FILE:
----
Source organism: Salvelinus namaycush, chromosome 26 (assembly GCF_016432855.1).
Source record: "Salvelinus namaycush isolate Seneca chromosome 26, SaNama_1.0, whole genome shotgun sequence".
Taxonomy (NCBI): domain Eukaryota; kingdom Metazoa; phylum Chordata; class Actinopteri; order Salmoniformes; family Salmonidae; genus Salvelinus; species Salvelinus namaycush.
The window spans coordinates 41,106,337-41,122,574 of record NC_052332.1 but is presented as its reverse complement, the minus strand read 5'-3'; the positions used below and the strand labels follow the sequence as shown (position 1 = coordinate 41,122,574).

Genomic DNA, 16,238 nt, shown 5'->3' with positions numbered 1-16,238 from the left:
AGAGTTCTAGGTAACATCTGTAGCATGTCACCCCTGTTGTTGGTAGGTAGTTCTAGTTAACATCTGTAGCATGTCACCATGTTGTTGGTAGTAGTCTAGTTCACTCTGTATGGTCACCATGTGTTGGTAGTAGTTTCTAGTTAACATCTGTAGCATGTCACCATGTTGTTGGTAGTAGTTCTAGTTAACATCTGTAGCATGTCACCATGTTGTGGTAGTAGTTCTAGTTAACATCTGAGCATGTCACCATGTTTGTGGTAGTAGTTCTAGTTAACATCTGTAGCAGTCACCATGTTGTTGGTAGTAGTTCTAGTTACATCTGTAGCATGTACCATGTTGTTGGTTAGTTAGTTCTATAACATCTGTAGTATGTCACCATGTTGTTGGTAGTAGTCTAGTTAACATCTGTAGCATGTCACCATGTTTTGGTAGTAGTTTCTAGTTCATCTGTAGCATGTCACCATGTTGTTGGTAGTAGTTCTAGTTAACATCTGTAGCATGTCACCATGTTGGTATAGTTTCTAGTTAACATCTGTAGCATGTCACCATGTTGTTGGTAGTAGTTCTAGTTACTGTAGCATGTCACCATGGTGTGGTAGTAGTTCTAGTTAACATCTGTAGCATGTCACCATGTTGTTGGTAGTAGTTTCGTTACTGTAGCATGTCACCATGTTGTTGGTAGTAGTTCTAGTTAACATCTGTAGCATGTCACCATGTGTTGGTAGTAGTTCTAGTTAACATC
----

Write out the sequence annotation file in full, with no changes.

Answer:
Source organism: Salvelinus namaycush, chromosome 26 (assembly GCF_016432855.1).
Source record: "Salvelinus namaycush isolate Seneca chromosome 26, SaNama_1.0, whole genome shotgun sequence".
Taxonomy (NCBI): domain Eukaryota; kingdom Metazoa; phylum Chordata; class Actinopteri; order Salmoniformes; family Salmonidae; genus Salvelinus; species Salvelinus namaycush.
The window spans coordinates 41,106,337-41,122,574 of record NC_052332.1 but is presented as its reverse complement, the minus strand read 5'-3'; the positions used below and the strand labels follow the sequence as shown (position 1 = coordinate 41,122,574).

Genomic DNA, 16,238 nt, shown 5'->3' with positions numbered 1-16,238 from the left:
AGAGTTCTAGGTAACATCTGTAGCATGTCACCCCTGTTGTTGGTAGGTAGTTCTAGTTAACATCTGTAGCATGTCACCATGTTGTTGGTAGTAGTCTAGTTCACTCTGTATGGTCACCATGTGTTGGTAGTAGTTTCTAGTTAACATCTGTAGCATGTCACCATGTTGTTGGTAGTAGTTCTAGTTAACATCTGTAGCATGTCACCATGTTGTGGTAGTAGTTCTAGTTAACATCTGAGCATGTCACCATGTTTGTGGTAGTAGTTCTAGTTAACATCTGTAGCAGTCACCATGTTGTTGGTAGTAGTTCTAGTTACATCTGTAGCATGTACCATGTTGTTGGTTAGTTAGTTCTATAACATCTGTAGTATGTCACCATGTTGTTGGTAGTAGTCTAGTTAACATCTGTAGCATGTCACCATGTTTTGGTAGTAGTTTCTAGTTCATCTGTAGCATGTCACCATGTTGTTGGTAGTAGTTCTAGTTAACATCTGTAGCATGTCACCATGTTGGTATAGTTTCTAGTTAACATCTGTAGCATGTCACCATGTTGTTGGTAGTAGTTCTAGTTACTGTAGCATGTCACCATGGTGTGGTAGTAGTTCTAGTTAACATCTGTAGCATGTCACCATGTTGTTGGTAGTAGTTTCGTTACTGTAGCATGTCACCATGTTGTTGGTAGTAGTTCTAGTTAACATCTGTAGCATGTCACCATGTGTTGGTAGTAGTTCTAGTTAACATC